US 8059154 B1 Abstract Camera calibration for a particular camera is automated based on line segments derived from historical data of images passing within that camera's view. Objects having a stable history of orientation are selected for conversion to line segments. A model is derived that fits the way most of the objects behave. The model is specific for the camera supplying the historical data and is specific for the location and position of the camera in that location. The model is able to predict how an object would appear at different locations in the scene and can be applied to data collected by that camera in that location in the future. Outputs include internal camera parameters, a vertical vanishing point and horizontal vanishing line, an equation of the floor and height of objects touching the floor relative to the average person height in the calibration video data.
Claims(18) 1. An automated calibration system comprising:
a video monitoring device;
a recorder that receives video data from a camera; and
an auto-calibration module that receives historical calibration video data from the video monitoring device and returns output to calibrate the video monitoring device, the output comprising internal parameters, vertical vanishing point, horizontal vanishing line, an equation for a floor, the output providing a model from which objects whose image is captured by the video monitoring device are analyzed.
2. The system of
3. The system of
4. The system of
converting the historical video data into a set of object lines, each line of the set of object lines associated with a length, an orientation and an original object index and time.
5. The system of
calculating a vanishing point using a RANSAC algorithm to remove outliers and generate a vanishing point.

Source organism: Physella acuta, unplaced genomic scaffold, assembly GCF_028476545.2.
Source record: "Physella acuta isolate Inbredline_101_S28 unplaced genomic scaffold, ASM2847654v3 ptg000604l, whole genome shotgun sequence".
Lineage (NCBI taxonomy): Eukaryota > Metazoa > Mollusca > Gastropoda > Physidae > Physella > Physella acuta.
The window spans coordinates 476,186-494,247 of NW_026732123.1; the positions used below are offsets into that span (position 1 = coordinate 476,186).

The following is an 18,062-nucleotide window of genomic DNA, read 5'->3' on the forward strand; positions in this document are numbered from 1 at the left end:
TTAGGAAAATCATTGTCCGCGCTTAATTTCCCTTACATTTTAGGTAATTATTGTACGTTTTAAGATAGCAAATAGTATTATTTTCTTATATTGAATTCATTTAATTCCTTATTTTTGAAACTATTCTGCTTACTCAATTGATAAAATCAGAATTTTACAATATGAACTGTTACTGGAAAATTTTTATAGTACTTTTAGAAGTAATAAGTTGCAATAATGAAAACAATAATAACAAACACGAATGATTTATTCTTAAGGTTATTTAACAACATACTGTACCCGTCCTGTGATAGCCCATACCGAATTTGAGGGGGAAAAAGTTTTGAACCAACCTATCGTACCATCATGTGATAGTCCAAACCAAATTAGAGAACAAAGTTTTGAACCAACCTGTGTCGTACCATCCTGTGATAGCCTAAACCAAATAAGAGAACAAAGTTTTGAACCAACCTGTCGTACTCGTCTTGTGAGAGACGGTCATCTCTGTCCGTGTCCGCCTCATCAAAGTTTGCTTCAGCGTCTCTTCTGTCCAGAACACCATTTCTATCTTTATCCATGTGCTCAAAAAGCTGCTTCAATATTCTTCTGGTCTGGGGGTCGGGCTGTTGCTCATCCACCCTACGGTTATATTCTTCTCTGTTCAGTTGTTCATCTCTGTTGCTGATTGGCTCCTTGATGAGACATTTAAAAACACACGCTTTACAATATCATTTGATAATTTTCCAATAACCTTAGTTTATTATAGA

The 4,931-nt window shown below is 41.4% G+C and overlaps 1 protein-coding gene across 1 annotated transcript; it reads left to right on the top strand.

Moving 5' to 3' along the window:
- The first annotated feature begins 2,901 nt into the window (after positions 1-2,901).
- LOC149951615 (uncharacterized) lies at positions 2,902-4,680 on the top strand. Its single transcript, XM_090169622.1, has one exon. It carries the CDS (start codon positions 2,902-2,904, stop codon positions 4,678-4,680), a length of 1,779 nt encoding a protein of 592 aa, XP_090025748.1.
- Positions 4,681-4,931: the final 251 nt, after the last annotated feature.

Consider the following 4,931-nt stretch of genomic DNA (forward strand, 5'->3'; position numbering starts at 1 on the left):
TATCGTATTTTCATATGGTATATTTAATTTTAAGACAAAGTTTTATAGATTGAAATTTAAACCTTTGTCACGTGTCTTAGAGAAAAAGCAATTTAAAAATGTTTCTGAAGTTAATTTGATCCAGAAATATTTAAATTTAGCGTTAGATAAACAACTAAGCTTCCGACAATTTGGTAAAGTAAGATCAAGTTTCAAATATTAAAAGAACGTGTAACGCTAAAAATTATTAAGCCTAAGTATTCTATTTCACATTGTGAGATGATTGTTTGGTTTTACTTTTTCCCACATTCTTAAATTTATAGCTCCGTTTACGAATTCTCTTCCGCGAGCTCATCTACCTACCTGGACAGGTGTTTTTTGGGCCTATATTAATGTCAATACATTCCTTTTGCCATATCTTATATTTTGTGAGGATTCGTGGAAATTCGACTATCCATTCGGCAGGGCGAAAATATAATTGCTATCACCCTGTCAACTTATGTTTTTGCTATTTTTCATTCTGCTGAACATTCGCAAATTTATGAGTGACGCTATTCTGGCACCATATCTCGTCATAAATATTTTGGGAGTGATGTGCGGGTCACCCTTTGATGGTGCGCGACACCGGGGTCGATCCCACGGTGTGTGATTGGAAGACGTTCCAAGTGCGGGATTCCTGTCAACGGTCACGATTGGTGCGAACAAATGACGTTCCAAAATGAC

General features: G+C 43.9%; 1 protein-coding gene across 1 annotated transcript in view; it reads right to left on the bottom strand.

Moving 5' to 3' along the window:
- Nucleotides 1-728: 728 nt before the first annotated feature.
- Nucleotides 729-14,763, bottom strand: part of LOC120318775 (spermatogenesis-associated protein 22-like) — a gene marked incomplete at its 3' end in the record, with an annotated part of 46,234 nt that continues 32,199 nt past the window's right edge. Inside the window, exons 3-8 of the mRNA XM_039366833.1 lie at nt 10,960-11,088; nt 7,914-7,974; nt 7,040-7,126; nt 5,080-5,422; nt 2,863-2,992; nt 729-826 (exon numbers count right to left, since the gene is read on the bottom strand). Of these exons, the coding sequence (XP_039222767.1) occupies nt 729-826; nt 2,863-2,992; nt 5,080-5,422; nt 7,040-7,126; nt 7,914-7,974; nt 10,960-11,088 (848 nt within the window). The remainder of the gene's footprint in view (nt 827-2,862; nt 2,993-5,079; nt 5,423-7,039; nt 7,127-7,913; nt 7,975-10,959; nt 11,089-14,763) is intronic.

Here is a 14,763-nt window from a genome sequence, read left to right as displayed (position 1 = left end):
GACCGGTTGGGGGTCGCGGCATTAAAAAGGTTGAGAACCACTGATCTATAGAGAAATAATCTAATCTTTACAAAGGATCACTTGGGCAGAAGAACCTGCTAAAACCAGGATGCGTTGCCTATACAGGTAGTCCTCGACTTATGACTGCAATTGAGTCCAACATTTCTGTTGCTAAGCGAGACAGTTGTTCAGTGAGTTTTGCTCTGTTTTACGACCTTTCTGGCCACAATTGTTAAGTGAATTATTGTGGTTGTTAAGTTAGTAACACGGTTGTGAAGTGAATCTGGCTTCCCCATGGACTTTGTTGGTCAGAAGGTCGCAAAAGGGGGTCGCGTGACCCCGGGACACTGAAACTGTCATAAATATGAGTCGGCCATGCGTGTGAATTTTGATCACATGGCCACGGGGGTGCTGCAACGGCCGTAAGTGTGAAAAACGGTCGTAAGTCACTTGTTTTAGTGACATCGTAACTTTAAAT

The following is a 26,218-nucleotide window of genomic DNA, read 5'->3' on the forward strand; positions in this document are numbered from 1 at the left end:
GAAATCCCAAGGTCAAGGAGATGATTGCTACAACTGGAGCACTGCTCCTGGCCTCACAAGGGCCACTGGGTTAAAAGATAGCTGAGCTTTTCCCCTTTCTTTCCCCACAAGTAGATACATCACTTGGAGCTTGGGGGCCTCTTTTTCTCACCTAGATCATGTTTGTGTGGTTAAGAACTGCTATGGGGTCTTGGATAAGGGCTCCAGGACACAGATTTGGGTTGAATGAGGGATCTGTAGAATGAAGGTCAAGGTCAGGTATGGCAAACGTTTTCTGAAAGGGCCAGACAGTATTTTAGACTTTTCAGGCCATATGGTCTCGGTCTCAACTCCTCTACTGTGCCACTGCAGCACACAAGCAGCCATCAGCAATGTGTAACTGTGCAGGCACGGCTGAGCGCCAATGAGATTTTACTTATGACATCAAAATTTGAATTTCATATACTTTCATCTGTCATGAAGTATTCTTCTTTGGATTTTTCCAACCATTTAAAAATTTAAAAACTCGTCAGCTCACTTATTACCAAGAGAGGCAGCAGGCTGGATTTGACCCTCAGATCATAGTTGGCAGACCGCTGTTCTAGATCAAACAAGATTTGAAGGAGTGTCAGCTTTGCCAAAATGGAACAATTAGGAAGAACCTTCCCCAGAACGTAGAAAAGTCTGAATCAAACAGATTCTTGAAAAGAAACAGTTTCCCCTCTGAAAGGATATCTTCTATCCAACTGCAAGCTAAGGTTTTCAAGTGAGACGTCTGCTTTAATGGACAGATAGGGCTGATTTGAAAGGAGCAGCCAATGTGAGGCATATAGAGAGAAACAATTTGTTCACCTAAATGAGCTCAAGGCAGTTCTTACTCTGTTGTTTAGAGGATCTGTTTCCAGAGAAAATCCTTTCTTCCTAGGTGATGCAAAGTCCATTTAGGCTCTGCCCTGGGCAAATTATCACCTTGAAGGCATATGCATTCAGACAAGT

6. The system of
determining a first approximation of a horizontal vanishing line.
7. The system of
determining a first approximation of internal parameters for the video monitoring device; determining an equation of the floor; and
determining a final set of internal parameters and setting the internal parameters of the video monitoring device to the final set of internal parameters.
8. A method of calibrating a camera comprising:
receiving historical video data collected by a camera to be calibrated;
generating a model for the camera to be calibrated from the historical video data for a fixed location in which the camera was placed when the historical video data was collected;
converting an object of a plurality of moving objects into a set of object lines, wherein each object line of the set of object lines is associated with a length, an orientation, an original object index and time; and
calibrating the camera by applying the generated model to video data received from the camera at the fixed location.
9. The method of
calculating the length of an object line of the set of object lines by observing movement of the object line over time and taking measurements of the object line.
10. The method of
calculating the orientation of the object line using second order Moments.
11. The method of
calculating a vanishing point for the object line using a RANSAC algorithm wherein object lines not fitting the model are removed from the set of converted objects and a vanishing point and a subset of object lines fitting the model are returned.
12. The method of
generating a first approximation of a horizontal vanishing line by selecting a line intersecting end points of line pairs originating from an object of the plurality of moving objects and defining a line through intersection points using a least squares algorithm to determine the horizontal vanishing line;
determining a first approximation of camera internal parameters;
determining an equation of a floor; and
determining a final set of internal camera parameters.
13. A computer readable storage medium comprising computer executable program instructions that when executed: